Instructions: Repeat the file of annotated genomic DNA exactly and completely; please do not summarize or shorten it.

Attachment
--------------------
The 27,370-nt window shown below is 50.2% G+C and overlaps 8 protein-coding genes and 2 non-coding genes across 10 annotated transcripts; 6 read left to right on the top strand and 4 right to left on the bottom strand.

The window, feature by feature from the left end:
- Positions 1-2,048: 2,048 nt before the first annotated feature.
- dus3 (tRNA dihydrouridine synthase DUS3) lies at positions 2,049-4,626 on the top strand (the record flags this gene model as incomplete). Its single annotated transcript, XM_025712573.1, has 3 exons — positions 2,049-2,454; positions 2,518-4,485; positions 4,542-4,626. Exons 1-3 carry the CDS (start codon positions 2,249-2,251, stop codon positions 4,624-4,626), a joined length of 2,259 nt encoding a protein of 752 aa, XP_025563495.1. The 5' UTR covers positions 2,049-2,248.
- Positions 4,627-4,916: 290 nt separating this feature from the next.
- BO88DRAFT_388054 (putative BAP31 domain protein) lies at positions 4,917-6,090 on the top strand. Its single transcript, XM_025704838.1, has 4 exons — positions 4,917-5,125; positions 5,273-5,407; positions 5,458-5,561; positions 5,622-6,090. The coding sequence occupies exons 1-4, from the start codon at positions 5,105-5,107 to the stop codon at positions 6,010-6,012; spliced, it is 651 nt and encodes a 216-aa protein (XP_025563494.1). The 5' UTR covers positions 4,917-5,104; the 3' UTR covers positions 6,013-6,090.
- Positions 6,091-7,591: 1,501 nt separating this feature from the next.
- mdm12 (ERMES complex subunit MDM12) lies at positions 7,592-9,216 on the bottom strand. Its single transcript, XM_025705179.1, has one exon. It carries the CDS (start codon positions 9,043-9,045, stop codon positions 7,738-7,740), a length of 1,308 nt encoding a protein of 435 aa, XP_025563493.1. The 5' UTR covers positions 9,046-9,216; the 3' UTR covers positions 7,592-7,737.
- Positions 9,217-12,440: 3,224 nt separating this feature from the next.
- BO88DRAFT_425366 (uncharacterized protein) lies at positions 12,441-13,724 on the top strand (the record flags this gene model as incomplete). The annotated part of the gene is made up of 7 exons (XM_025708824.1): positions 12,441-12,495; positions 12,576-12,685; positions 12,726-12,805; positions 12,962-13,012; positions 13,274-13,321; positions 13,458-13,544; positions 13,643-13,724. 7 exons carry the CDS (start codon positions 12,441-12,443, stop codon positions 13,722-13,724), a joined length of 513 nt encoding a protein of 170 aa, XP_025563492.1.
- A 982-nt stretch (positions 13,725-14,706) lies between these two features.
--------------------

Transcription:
The 27,370-nt window shown below is 50.2% G+C and overlaps 8 protein-coding genes and 2 non-coding genes across 10 annotated transcripts; 6 read left to right on the top strand and 4 right to left on the bottom strand.

The window, feature by feature from the left end:
- Positions 1-2,048: 2,048 nt before the first annotated feature.
- dus3 (tRNA dihydrouridine synthase DUS3) lies at positions 2,049-4,626 on the top strand (the record flags this gene model as incomplete). Its single annotated transcript, XM_025712573.1, has 3 exons — positions 2,049-2,454; positions 2,518-4,485; positions 4,542-4,626. Exons 1-3 carry the CDS (start codon positions 2,249-2,251, stop codon positions 4,624-4,626), a joined length of 2,259 nt encoding a protein of 752 aa, XP_025563495.1. The 5' UTR covers positions 2,049-2,248.
- Positions 4,627-4,916: 290 nt separating this feature from the next.
- BO88DRAFT_388054 (putative BAP31 domain protein) lies at positions 4,917-6,090 on the top strand. Its single transcript, XM_025704838.1, has 4 exons — positions 4,917-5,125; positions 5,273-5,407; positions 5,458-5,561; positions 5,622-6,090. The coding sequence occupies exons 1-4, from the start codon at positions 5,105-5,107 to the stop codon at positions 6,010-6,012; spliced, it is 651 nt and encodes a 216-aa protein (XP_025563494.1). The 5' UTR covers positions 4,917-5,104; the 3' UTR covers positions 6,013-6,090.
- Positions 6,091-7,591: 1,501 nt separating this feature from the next.
- mdm12 (ERMES complex subunit MDM12) lies at positions 7,592-9,216 on the bottom strand. Its single transcript, XM_025705179.1, has one exon. It carries the CDS (start codon positions 9,043-9,045, stop codon positions 7,738-7,740), a length of 1,308 nt encoding a protein of 435 aa, XP_025563493.1. The 5' UTR covers positions 9,046-9,216; the 3' UTR covers positions 7,592-7,737.
- Positions 9,217-12,440: 3,224 nt separating this feature from the next.
- BO88DRAFT_425366 (uncharacterized protein) lies at positions 12,441-13,724 on the top strand (the record flags this gene model as incomplete). The annotated part of the gene is made up of 7 exons (XM_025708824.1): positions 12,441-12,495; positions 12,576-12,685; positions 12,726-12,805; positions 12,962-13,012; positions 13,274-13,321; positions 13,458-13,544; positions 13,643-13,724. 7 exons carry the CDS (start codon positions 12,441-12,443, stop codon positions 13,722-13,724), a joined length of 513 nt encoding a protein of 170 aa, XP_025563492.1.
- A 982-nt stretch (positions 13,725-14,706) lies between these two features.